Former Egyptian president Hosni Mubarak instructed the security forces under his command not to open fire on protesters in Cairo’s Tahrir Square, Labor MK Binyamin Ben-Eliezer — a close friend of the ousted Egyptian leader — said Saturday in an interview with Army Radio.

“I know that he gave orders not to open fire,” Ben-Eliezer said, adding that Mubarak did not necessarily know what exactly was ensuing in the streets at the time of the revolution that brought him down last year.

Earlier on Saturday, Mubarak was convicted by an Egyptian court on charges of complicity in the killing of protesters during last year’s uprising that forced him from power. As the 84-year-old was being transferred by helicopter to Cairo’s Tora Prison, he suffered what was said to be a heart attack. Meanwhile, crowds began to gather in the streets of Cairo, protesting the “light” verdict which was criticized by the country’s Muslim Brotherhood leaders — leading contenders for the Egyptian presidency.

“The verdict brought me deep sorrow, because I admire that man … he is an irreplaceable leader … the last of his kind,” said Ben-Eliezer in the interview. “It hurts. I know him, his house, his family. It’s someone who’s close to you, someone you know, and suddenly you see this giant who was once the king of the Middle East — actually, the undisputed leader of the Middle East — sitting in a cave like some injured animal, helpless but still keeping his dignity intact.”

Image capture from Egyptian state television of Judge Ahmed Rifaat handing down former Egyptian president Hosni Mubarak's life sentence.

Image capture from Egyptian state television of Judge Ahmed Rifaat handing down former Egyptian president Hosni Mubarak's life sentence.

Ben-Eliezer said that prior to Saturday’s verdict, Mubarak had received the best of medical care, so it was not surprising that his condition deteriorated so soon after leaving for the Egyptian capital’s Tora Prison. “I believe he suffered a heart attack,” he said. “I wish him all the best.”

In the past, he said, Mubarak had not only proved himself as a nationalist Egyptian patriot and war hero, leading the Egyptian nation toward progress, but had also brought stability to the war-torn Middle East. “He was the main reason for the stability of the Middle East, and there was none other like him. He held the Middle East together.”

When Mubarak was ousted, an era came to an end — an era not of democracy, Ben-Eliezer allowed, but of great leadership. “With all their good intentions — and they do have good intentions — the Americans want to bring democracy. But we have entered a different era, an era of Islamization … full of hatred of Israel … When I hear the leading candidate for the Egyptian presidency state that once he is chosen, he will change the Egyptian constitution into Islamic law, it doesn’t make me feel too good.”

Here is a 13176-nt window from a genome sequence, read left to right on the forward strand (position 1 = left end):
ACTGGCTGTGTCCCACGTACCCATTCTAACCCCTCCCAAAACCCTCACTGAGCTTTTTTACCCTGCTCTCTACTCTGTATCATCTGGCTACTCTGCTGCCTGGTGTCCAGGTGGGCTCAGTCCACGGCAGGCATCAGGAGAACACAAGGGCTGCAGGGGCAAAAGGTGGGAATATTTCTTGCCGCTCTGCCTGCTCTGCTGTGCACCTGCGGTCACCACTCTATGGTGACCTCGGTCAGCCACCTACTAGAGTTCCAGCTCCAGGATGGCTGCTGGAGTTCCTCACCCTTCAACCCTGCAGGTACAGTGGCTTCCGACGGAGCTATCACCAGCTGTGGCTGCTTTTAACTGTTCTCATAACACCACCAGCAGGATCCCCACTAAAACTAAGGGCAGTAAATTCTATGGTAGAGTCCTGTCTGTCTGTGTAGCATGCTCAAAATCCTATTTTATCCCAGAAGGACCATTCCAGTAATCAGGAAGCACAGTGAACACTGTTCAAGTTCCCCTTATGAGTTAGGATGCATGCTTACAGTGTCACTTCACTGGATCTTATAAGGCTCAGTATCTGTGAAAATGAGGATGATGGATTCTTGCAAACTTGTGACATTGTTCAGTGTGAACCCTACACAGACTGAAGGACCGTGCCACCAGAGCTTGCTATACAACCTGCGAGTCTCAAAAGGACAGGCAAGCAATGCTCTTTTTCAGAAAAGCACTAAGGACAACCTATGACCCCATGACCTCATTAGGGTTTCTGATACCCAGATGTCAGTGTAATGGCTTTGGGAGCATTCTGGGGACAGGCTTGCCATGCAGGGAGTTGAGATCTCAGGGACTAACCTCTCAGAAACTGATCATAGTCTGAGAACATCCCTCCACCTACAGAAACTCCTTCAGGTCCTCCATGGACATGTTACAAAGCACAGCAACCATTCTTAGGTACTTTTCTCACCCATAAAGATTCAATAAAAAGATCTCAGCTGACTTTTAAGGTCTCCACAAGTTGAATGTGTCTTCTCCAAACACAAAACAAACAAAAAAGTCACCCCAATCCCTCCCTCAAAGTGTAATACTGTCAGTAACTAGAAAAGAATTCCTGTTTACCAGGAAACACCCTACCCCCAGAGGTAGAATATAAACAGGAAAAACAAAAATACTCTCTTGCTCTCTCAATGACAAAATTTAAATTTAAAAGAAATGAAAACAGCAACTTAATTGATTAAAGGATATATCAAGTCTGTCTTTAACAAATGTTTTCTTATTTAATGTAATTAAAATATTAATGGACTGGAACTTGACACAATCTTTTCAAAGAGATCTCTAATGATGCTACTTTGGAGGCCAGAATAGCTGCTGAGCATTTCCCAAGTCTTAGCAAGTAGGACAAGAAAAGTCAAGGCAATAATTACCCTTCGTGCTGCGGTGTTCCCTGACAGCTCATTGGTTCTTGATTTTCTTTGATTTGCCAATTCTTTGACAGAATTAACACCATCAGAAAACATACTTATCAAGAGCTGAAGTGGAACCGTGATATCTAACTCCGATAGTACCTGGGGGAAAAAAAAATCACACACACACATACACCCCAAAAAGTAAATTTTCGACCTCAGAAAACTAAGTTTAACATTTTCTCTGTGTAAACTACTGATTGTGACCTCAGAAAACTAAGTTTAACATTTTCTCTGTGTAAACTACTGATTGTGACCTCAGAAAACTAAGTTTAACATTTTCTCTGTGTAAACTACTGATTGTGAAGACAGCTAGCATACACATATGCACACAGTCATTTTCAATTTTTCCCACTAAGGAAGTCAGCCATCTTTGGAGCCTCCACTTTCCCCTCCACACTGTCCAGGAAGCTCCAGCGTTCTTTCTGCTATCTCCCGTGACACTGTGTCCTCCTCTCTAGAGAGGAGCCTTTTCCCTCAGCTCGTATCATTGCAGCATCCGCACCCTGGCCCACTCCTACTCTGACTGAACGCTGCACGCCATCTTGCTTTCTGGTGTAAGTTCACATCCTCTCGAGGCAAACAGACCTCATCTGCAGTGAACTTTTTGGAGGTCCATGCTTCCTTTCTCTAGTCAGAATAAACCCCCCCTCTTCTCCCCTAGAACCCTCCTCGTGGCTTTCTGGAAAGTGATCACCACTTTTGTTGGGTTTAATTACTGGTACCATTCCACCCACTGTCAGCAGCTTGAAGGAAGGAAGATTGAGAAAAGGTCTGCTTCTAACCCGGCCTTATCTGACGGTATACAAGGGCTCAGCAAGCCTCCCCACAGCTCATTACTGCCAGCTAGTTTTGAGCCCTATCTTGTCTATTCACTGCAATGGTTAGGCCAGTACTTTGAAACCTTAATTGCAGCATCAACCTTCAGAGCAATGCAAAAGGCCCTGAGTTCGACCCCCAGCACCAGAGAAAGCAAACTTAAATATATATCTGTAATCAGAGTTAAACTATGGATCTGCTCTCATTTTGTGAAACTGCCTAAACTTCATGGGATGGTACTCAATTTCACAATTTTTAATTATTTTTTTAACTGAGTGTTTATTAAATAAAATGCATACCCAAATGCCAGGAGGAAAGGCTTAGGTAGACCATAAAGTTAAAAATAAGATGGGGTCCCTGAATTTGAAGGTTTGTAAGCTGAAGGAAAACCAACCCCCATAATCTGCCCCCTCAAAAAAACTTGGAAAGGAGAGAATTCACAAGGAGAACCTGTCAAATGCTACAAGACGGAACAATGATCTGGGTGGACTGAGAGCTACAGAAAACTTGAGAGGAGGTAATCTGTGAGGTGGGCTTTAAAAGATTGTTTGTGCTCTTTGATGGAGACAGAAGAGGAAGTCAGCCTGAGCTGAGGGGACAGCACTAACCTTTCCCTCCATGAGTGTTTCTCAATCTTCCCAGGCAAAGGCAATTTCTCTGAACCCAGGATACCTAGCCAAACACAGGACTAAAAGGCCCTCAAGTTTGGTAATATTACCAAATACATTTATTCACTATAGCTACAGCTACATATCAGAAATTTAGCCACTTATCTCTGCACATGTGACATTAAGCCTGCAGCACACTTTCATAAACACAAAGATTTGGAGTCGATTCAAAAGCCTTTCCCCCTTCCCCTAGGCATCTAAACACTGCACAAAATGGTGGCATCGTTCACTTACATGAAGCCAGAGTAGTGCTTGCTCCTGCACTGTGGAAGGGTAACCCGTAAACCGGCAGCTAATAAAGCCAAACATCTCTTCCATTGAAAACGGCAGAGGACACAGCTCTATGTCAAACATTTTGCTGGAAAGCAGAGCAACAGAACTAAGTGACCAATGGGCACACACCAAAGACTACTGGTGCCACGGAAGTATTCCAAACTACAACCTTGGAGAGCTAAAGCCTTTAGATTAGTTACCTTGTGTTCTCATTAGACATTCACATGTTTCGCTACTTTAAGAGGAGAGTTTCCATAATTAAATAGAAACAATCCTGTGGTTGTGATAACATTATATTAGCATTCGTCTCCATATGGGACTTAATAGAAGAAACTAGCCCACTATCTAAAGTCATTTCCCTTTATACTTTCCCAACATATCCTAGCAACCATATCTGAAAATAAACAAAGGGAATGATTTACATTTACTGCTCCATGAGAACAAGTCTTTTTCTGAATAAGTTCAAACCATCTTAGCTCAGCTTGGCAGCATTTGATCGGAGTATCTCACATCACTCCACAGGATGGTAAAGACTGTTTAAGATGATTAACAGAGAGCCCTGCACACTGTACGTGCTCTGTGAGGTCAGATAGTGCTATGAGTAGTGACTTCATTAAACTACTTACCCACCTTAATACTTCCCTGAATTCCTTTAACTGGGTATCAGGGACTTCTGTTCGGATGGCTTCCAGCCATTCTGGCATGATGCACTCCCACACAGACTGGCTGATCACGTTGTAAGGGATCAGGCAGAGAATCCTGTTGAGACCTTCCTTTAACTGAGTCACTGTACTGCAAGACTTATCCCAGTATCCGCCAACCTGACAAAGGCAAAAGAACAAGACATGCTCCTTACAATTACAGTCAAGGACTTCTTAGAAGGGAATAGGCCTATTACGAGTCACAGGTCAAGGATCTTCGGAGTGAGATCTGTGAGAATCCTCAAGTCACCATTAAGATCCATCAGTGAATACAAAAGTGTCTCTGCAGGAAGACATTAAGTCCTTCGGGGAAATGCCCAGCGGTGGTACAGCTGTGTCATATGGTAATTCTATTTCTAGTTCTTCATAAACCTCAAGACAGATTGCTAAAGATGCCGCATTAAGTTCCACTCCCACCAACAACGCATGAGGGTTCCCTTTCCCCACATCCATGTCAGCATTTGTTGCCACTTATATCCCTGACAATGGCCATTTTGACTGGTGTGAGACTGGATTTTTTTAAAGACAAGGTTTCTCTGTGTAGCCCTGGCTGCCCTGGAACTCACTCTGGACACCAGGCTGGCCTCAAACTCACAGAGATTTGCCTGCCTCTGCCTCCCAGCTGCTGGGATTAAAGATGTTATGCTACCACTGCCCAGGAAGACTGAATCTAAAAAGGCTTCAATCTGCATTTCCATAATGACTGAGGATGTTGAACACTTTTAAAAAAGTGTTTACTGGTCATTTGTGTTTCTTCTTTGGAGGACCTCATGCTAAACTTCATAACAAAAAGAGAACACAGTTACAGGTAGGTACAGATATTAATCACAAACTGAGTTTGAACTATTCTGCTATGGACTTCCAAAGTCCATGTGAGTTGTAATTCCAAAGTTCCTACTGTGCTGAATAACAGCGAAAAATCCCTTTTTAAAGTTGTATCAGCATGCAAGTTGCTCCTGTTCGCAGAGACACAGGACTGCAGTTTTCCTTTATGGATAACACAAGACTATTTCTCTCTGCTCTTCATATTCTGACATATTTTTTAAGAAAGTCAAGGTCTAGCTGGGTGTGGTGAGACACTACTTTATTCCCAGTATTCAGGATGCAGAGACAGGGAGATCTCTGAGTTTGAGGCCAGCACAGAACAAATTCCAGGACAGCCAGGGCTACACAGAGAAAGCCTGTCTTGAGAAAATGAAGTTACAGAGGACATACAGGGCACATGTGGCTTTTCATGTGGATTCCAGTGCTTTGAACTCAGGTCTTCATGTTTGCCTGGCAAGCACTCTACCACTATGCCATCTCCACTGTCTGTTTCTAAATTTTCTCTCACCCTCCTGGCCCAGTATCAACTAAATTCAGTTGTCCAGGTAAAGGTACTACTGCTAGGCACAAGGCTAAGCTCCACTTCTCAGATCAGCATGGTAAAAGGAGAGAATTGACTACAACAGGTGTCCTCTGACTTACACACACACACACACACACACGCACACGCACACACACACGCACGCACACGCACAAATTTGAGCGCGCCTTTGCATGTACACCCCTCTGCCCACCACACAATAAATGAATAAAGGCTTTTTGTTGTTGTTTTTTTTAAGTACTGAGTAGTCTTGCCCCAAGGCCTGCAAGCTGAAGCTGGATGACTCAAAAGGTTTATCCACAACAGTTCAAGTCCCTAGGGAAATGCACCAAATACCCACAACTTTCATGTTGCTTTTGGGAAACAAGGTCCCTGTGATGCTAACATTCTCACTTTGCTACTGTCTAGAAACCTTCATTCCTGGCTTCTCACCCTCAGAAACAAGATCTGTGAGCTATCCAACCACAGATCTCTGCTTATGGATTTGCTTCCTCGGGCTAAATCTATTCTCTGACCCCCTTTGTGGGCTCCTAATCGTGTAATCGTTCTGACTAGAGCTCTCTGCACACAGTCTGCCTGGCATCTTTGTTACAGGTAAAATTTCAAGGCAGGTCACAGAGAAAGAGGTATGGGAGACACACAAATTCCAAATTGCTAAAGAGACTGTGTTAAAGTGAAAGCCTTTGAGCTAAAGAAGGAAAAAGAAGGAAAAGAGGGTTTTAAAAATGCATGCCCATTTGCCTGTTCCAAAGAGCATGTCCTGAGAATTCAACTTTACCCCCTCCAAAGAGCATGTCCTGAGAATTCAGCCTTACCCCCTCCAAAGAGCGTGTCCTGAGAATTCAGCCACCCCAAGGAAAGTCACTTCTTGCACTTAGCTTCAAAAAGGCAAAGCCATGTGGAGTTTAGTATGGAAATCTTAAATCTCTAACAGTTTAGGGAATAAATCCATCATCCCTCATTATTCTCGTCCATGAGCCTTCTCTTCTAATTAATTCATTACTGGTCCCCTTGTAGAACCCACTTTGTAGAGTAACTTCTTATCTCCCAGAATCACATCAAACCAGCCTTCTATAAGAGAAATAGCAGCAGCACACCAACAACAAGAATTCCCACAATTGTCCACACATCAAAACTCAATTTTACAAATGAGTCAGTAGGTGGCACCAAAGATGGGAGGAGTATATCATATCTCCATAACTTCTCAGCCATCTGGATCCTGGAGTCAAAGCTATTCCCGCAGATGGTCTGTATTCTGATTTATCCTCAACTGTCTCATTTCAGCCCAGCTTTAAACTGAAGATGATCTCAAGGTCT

Image capture from Egyptian state television of former president Hosni Mubarak after being sentenced to life in prison.

Image capture from Egyptian state television of former president Hosni Mubarak after being sentenced to life in prison.

Though the White House meant well, according to Ben-Eliezer, it too has now begun to question its policy of democratization in the Middle East. “I quote people in the US administration who also call it a mistake. The Arab leadership has to think twice before it heeds the calls coming from Washington,” he said, adding that while Islamization was dangerous for Israel, it could not be ignored. Jerusalem, he said, would have to hold dialogue with Islamist factions in the Middle East. “That’s all we have. It’s not easy, but we have to get used to it,” concluded Ben-Eliezer.

Referring to the reasons for his friend Mubarak’s downfall, Ben-Eliezer opined that the former leader had made two major mistakes — the first being misreading the socio-economic reality of his country, and the second being appointing his son Gemal as his successor.

“He didn’t see the socio-political reality as it was, the distress of 85 million people, one-third of whom earned barely a euro and a half per day. It’s difficult, complicated, complex,” he said. And when Mubarak appointed his son as successor, “the public didn’t accept it, I’m not even sure the military accepted it. Things went downhill from there.”

As the interview progressed, Ben-Eliezer revealed that when Mubarak had fled to Sharm al-Sheikh, he himself had suggested that the former president make his way to Eilat for medical treatment. “He’s a very sick man” — 84, and ill with pancreatic cancer, Ben-Eliezer said. “Mubarak responded immediately (to the offer), saying ‘I was born here, this is my home and this is where I will die.’”

Commenting on the Tahrir Square protests which spread like wildfire and led to the ouster of the man who had stood at Egypt’s helm for 30 years, Ben-Eliezer said that those who had instigated and led the protests unfortunately had no place in Egypt’s new political reality. “Perhaps people thought that those guys in jeans who had led the revolution would rule, but look what happened: where are those guys in jeans? Where are those who had led Tahrir Square? They’re on the sidelines. The Islamists are the ones sitting in the parliament.”